Imagine conducting an archaeological dig in a Roman Empire cemetery and unearthing an eerily deformed skull.
Then imagine digging up dozens more.
That’s exactly what happened at a site in present-day Hungary. Once part of the Roman Empire, the dig site has the largest collection of these strange skulls ever discovered. They date back to the 5th century, and each one has an inhumanly elongated dome that reminds us of nothing so much as the classic “Gray” alien.
The truth is that body deformation has been practice around the globe for centuries. In China, girls had their feet bound. And in Europe during the last days of the Roman Empire, it was trendy to tightly wrap the skulls of infants to warp them into the elongated shape seen above.
Really puts our fad for plumped Kardashian lips (and other body parts) into perspective, doesn’t it?
Of the 96 grave sites excavated, 51 one of them had some kind of skull elongation. What’s really interesting is that the researchers were able to split the burials into 3 groups of successive generations. The earliest group (the grandmothers, if you will) had the lowest percentage of deformation with 30 percent. The middle group had more than double the number of elongated skulls, and the latest group saw 70 percent of the skulls bound.
Similar skulls have been found in other parts of Europe, including Croatia. Between 2014 and 2017, archaeologists there discovered the remains of three boys ranging from ages 12 to 16. Though their skulls weren’t quite as dramatically warped as the female skulls from Romania, they exhibited deformation.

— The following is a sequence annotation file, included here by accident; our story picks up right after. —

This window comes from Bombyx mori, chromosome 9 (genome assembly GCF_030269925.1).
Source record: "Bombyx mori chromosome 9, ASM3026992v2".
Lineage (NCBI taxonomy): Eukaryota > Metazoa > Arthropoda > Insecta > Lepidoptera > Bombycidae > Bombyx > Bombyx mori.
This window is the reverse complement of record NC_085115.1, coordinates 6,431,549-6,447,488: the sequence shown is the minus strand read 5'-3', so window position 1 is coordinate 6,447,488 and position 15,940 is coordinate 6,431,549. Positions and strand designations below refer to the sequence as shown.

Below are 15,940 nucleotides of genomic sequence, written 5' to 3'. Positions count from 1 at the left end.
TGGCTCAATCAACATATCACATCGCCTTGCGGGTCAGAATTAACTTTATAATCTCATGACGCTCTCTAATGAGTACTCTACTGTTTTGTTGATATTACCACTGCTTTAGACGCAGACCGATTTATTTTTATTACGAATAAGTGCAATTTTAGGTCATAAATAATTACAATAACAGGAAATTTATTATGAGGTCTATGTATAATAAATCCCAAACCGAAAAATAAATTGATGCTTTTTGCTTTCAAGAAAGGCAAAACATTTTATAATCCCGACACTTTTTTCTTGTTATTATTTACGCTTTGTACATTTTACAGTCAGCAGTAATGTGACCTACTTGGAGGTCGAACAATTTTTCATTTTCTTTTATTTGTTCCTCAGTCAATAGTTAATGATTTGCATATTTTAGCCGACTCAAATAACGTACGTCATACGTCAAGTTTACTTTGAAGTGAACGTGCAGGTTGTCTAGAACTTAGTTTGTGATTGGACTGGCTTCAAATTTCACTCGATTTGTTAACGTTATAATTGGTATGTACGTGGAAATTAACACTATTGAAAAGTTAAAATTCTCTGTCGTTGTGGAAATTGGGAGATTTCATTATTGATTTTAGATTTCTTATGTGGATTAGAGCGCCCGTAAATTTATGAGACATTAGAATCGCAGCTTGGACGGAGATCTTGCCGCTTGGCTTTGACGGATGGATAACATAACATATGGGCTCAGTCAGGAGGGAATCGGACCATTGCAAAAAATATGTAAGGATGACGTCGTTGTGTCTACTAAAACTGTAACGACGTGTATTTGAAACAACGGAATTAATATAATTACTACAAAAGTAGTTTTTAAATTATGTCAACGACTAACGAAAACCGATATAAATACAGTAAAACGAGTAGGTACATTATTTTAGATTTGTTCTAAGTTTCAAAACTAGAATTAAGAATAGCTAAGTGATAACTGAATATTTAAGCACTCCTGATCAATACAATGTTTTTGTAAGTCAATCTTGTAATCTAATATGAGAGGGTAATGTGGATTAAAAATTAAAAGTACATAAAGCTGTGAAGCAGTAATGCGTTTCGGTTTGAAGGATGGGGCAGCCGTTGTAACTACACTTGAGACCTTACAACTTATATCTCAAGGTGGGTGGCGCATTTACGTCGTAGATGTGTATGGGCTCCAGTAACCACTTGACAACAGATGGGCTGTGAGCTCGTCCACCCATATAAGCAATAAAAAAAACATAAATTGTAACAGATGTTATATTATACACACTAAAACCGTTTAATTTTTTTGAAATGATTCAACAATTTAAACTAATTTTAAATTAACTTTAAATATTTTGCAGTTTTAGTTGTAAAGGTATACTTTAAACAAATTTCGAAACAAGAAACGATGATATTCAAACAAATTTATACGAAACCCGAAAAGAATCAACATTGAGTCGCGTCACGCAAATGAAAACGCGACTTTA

The researchers think that the different types of skull deformation might have been an indicator of class or cultural group.
Weirdly enough, the Roman skulls from Hungary aren’t the most deformed ever found. For whatever reason, head binding has been practiced for centuries by different cultures. Researchers believe that Neolithic humans practiced head binding in Asia, but the earliest written record of this extreme body modification surfaced in 400 BC.
Up until the 1950s, the Mangbetu people of Africa commonly practiced Lipombo, a form of head binding that gave their skulls a distinctive narrow, elongated shape. The Mangbetu considered this shape to the most beautiful and elegant human form. Some members of the now-endangered tribe still choose to bind their children’s skulls.
The Paracas skulls–a group of extremely elongated skulls found in Peru–have been causing controversy ever since they were discovered in 1928.
The skulls are 3000-2000 years old and exhibit the most extreme cranial deformities ever discovered. For decades, researchers believed that they were just an exaggerated form of the type of head binding found in Europe and Africa. However, some researchers believe that the shape of the skull is actually a genetic defect.
The skulls were tested for DNA in 2014, and initially the results were truly bizarre. The preliminary findings indicated that the DNA had mutations never before seen in any other human or primate. You can imagine where everybody’s mind went: ancient aliens!
Unfortunately for us, further testing revealed that the skulls belonged to people with Syrian and Eastern European heritage. That was still quite a shock for the researchers. Since it was assumed that migration from those regions to the Americas didn’t happen until much, much later.
A Gallup poll from last year showed that a third of Americans believed aliens have visited our planet at some point. In other words, we want to believe. Archaeological finds like these skulls — or footage that seems to show UFOs — will always give us a thrill because they speak to our sense of wonder.